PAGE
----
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A Perl idiom for removing duplicate values from an array:

@uniq = keys %{{map{$_=>1}@list}} 

Is it cheaper to use this version:

@uniq = keys %{{map{$_=>undef}@list}}

I tested it with these one-liners, and seems that it is true on some versions of Perl:

perl -e 'my %x; $x{$_} = 1 for 0..1000_000; system "ps -ovsz $$"' 
perl -e 'my %x; $x{$_} = undef for 0..1000_000; system "ps -ovsz $$"'
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Are you running into memory problems or are you just curious? –  brian d foy Jan 25 '10 at 18:07
Curious. As I see, the change can hardly save noticeable amount of ram. –  eugene y Jan 25 '10 at 19:47

1 Answer 1

up vote 8 down vote accepted

Well, undef is supposed to be a flyweight value, meaning that all references to it point to the same datum. You don't get that for other literals. You still need the overhead of the slot that references it though. However, I'm not seeing it save any memory for me on Perl 5.10 or 5.11 on Mac OS X. While perl may not be using more memory in the undef case, I bet it's anticipating using more memory so it grabs it anyway. However, I'm not keen on investigating memory use in the internals right now.

Devel::Peek is pretty handy for showing these sorts of things:


use Devel::Peek;

my $a = undef;
my $b = undef;

Dump( $a );
Dump( $b );

my %hash = map { $_, undef } 1 .. 3;
$hash{4} = 'Hello';
Dump( \%hash );

The output looks a bit scary at first, but you see that the undef values are NULL(0x0) instead of individual string values (PV):

SV = NULL(0x0) at 0x100208708
  REFCNT = 1
SV = NULL(0x0) at 0x100208738
  REFCNT = 1
SV = RV(0x100805018) at 0x100805008
  REFCNT = 1
  RV = 0x100208780
  SV = PVHV(0x100809ed8) at 0x100208780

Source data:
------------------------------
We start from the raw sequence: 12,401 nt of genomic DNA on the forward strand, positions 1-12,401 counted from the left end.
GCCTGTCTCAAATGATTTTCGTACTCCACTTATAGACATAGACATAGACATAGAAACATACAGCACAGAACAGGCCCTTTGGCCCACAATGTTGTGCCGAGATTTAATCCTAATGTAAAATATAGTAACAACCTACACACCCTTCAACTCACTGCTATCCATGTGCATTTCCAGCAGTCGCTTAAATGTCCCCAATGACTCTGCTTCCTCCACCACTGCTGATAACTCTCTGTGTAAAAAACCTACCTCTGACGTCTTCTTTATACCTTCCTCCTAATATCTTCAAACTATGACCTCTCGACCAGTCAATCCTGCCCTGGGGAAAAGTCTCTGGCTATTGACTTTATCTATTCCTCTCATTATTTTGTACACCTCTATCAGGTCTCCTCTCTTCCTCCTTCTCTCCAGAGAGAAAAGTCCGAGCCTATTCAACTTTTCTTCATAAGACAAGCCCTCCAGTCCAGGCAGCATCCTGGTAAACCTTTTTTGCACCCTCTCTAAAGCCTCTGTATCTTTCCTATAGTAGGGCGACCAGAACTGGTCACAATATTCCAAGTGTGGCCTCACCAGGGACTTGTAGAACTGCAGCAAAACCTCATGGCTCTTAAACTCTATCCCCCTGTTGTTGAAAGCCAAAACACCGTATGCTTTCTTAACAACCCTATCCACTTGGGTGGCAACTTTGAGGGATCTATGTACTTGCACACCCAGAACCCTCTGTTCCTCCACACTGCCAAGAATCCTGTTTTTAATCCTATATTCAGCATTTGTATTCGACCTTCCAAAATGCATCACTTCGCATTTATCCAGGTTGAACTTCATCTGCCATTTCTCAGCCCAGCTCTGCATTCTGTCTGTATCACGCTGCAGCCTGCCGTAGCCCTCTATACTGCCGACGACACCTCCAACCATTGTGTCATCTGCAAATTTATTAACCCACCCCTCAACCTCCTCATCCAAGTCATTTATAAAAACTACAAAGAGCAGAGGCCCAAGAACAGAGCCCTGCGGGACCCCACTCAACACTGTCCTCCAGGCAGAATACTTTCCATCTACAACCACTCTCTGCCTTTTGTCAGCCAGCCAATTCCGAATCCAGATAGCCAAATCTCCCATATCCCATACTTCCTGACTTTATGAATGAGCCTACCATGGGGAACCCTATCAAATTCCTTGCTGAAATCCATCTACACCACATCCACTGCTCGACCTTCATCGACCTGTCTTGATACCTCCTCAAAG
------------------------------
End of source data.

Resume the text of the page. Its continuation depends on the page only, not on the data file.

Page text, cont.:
REFCNT = 2
    ARRAY = 0x100202200  (0:5, 1:2, 2:1)
    hash quality = 91.7%
    KEYS = 4
    FILL = 3
    MAX = 7
    RITER = -1
    EITER = 0x0
    Elt "4" HASH = 0xb803eff9
    SV = PV(0x100801c78) at 0x100804ed0
      REFCNT = 1
      FLAGS = (POK,pPOK)
      PV = 0x100202a30 "Hello"\0
      CUR = 5
      LEN = 8
    Elt "1" HASH = 0x806b80c9
    SV = NULL(0x0) at 0x100820db0
      REFCNT = 1
      FLAGS = ()
    Elt "3" HASH = 0xa400c7f3
    SV = NULL(0x0) at 0x100820df8
      REFCNT = 1
      FLAGS = ()
share|improve this answer
5.10 gives me identical results also. Maybe perl started to cache small ints, like python ? :-) –  eugene y Jan 25 '10 at 19:27
I tried it with the same value and different values for each key and got the same results. I think that Perl is probably grabbing a big chunk of memory in anticipation of filling it with values later. –  brian d foy Jan 25 '10 at 20:08
5.10 and above are much better at using minimal memory for things that are just an int or just a reference. Before, an sv had two parts, one that had refcnt, flags, and a pointer to the rest; only an undef would end up having no second part. Now the initial struct has an extra field that used to be stored in the second struct (what field it is depends on the type). –  ysth Jan 27 '10 at 8:14

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